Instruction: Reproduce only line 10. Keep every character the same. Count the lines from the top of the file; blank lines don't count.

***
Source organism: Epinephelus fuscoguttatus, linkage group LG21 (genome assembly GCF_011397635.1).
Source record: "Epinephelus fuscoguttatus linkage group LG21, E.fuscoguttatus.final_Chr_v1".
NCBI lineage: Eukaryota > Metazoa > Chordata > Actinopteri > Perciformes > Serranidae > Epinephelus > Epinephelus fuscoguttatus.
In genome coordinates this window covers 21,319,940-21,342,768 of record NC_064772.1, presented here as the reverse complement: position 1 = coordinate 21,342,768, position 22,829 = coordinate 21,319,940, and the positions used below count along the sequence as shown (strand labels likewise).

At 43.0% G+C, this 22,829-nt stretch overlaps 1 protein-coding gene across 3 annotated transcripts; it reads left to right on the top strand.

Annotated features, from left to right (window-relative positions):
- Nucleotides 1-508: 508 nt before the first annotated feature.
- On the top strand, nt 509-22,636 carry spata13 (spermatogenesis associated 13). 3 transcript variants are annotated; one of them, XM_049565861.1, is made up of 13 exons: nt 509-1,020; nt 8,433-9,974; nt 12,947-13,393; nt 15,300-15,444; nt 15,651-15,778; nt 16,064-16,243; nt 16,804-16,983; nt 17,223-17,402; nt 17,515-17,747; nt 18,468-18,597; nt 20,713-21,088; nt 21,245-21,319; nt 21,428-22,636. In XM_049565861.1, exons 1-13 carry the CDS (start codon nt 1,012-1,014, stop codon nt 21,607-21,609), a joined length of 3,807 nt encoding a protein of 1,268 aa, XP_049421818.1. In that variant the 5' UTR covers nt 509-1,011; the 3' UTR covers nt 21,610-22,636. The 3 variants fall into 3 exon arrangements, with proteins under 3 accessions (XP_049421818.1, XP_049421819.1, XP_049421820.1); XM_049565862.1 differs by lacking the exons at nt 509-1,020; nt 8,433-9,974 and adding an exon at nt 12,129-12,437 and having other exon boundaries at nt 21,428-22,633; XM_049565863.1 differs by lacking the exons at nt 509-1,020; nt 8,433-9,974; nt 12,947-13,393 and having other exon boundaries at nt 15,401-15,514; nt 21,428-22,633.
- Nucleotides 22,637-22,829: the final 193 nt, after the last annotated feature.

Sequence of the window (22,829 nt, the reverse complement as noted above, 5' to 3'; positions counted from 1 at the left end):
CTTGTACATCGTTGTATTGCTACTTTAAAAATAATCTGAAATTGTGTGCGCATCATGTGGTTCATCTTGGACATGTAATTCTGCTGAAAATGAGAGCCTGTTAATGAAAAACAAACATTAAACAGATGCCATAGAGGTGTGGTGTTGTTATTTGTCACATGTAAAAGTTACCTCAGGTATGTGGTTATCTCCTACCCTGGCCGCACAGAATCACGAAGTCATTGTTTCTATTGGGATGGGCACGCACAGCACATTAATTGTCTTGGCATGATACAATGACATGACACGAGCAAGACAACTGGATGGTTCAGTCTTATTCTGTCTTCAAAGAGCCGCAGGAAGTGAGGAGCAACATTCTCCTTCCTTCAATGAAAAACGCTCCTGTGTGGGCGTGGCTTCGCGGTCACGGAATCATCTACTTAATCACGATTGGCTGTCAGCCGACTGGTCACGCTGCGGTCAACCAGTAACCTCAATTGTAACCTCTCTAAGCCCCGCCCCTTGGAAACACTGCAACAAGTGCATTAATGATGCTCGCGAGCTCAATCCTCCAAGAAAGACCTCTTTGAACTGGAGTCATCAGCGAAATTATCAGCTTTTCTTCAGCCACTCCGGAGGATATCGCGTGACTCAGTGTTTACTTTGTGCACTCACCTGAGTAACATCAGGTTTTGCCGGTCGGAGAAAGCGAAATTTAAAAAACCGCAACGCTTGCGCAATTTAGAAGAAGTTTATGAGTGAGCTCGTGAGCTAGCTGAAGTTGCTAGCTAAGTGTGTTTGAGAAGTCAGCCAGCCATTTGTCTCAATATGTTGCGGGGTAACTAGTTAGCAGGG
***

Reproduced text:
Sequence of the window (22,829 nt, the reverse complement as noted above, 5' to 3'; positions counted from 1 at the left end):